I didn’t really like CMS (Content management system) systems for editing or creating web sites. I have created many web sites, but I have created all of them in pure HTML or PHP, without helper applications. I like it that way, because it gives me all control over the code and thus over the final result. This approach to web design, of course, takes time. More time then it should for a simple site, specially when you already have the graphic design. That’s why I have started to look at the CMs systems for small, not so important sites. I found Joomla, Drupal and several more PHP content management systems, but whichever I tried, none were good for my taste. I didn’t know why, but finaly I realized it.
The problem of all major CMS systems is that they’re big. They have the logic for building big sites. None of them is made for simple minimal sites. That’s why they have sections, categories, articles, separate menus, multimedia and so on. This could still be understandable, but the way to connect all those together and create a working site is almost never intuitive. The problem as I see it is that the user can’t create a content (“a page”) and put it in the main menu. No, the user has to create a section, create a category inside the section, write an article (which will later be “a page”), then create a menu, create a menu item, then create a menu item action, then go to special options and select the article from the list, then… Hell, I don’t remember any more. I had to buy a Joomla book and follow a step-by-step example. And apparently, I’ll do it again.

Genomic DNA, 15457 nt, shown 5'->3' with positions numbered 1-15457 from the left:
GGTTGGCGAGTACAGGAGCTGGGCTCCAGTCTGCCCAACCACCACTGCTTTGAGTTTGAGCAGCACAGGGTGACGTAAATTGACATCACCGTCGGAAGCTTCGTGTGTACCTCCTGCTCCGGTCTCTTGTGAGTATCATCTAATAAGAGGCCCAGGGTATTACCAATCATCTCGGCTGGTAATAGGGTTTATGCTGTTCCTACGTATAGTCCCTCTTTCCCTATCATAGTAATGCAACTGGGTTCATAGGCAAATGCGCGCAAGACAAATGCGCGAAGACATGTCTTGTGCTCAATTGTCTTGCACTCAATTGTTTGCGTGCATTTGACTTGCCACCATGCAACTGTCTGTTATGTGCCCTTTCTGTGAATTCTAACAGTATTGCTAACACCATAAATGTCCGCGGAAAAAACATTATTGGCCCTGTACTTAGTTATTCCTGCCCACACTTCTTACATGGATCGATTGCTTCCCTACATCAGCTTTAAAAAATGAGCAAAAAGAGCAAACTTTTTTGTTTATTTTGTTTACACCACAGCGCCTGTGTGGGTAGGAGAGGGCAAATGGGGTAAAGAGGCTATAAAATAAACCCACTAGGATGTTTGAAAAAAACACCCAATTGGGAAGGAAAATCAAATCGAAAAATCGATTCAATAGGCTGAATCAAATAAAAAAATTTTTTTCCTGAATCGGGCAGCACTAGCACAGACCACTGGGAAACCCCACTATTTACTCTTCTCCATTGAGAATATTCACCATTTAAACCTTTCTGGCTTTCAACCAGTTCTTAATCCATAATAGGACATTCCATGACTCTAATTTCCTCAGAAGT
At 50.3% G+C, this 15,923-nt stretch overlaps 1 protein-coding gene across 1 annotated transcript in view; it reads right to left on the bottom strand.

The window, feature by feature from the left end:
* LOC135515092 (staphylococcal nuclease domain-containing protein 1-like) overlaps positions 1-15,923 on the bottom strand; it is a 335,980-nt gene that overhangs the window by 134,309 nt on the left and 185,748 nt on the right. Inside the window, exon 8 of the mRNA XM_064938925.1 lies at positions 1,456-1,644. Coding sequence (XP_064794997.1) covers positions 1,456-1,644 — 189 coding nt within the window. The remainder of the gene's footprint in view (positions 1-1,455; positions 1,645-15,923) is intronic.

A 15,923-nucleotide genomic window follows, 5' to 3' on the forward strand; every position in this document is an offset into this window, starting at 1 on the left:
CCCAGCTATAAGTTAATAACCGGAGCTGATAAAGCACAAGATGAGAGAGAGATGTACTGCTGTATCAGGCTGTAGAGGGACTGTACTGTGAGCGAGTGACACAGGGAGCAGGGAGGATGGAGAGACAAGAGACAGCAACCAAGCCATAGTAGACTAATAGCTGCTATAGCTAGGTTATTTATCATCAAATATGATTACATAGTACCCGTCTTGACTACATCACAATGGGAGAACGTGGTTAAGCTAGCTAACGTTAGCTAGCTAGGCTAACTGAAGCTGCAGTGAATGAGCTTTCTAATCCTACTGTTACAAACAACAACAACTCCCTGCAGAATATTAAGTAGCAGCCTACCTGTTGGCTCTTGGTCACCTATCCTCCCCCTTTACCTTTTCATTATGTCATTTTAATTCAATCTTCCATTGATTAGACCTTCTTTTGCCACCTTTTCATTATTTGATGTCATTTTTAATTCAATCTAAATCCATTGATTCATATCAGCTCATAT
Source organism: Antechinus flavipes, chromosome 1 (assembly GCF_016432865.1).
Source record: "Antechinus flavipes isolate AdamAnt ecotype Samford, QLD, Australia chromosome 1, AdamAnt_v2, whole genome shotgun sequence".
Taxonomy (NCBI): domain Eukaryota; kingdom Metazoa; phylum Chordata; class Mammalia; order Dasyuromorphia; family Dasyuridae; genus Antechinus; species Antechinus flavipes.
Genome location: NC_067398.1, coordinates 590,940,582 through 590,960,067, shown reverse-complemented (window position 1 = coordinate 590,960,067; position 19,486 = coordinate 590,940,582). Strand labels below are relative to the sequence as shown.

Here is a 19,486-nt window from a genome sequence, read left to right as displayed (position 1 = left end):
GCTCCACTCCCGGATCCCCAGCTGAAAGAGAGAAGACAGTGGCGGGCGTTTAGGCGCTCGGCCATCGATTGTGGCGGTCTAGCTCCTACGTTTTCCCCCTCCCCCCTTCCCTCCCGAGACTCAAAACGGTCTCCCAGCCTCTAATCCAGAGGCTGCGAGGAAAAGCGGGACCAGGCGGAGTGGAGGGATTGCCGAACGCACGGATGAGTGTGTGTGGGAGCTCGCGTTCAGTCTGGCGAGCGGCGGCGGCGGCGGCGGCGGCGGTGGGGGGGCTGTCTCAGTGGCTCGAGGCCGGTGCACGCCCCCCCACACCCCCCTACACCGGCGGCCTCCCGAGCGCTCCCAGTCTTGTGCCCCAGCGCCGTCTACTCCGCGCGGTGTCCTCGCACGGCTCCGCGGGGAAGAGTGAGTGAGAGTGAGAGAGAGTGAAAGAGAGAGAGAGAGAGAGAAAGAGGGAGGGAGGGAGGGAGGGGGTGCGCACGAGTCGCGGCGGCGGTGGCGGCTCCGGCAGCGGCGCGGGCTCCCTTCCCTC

The important thing here is that every of this actions has tens of attributes so you really get lost easily. Even if you’re a professional web developer. Or even better, specially when you’re professional web developer and used to work with pure HTML.
By the way, a really good site for testing all kinds of CMS is http://www.opensourcecms.com/ – you can try all of them without the need for installation on your server. Great!